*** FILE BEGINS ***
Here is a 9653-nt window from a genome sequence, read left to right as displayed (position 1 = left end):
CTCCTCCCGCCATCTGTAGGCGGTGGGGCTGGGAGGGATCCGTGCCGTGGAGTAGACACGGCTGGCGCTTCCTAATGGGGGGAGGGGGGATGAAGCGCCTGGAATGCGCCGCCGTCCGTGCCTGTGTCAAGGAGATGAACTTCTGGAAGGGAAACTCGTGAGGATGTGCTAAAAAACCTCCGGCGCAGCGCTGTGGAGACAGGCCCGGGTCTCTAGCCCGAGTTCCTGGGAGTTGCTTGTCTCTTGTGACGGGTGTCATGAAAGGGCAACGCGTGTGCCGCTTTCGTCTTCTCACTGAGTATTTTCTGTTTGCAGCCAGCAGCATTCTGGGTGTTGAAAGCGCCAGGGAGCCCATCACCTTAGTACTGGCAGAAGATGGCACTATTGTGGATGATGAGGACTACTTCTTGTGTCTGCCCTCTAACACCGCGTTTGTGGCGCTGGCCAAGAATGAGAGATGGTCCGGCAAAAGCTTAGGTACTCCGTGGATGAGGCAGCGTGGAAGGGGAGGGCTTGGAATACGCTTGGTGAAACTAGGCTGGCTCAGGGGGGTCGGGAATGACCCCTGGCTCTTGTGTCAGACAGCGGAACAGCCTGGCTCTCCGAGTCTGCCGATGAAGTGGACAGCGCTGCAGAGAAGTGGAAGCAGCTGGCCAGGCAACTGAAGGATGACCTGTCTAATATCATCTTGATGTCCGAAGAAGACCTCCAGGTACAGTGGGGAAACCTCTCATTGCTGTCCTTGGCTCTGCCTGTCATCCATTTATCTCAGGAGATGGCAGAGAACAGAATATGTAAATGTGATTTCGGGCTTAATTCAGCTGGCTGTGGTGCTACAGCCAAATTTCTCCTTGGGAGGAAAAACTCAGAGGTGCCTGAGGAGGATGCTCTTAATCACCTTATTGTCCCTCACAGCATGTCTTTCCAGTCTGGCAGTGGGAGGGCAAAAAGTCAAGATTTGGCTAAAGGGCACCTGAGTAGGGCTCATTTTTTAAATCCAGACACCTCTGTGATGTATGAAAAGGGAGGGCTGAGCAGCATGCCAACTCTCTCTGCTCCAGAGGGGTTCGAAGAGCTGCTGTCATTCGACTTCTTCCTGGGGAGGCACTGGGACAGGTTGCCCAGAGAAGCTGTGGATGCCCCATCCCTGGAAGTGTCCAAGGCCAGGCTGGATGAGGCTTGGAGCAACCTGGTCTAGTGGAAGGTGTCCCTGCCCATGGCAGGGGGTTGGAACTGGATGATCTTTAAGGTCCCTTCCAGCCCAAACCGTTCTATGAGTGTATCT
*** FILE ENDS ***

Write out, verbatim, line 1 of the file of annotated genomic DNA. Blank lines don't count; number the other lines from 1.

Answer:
Here is a 9653-nt window from a genome sequence, read left to right as displayed (position 1 = left end):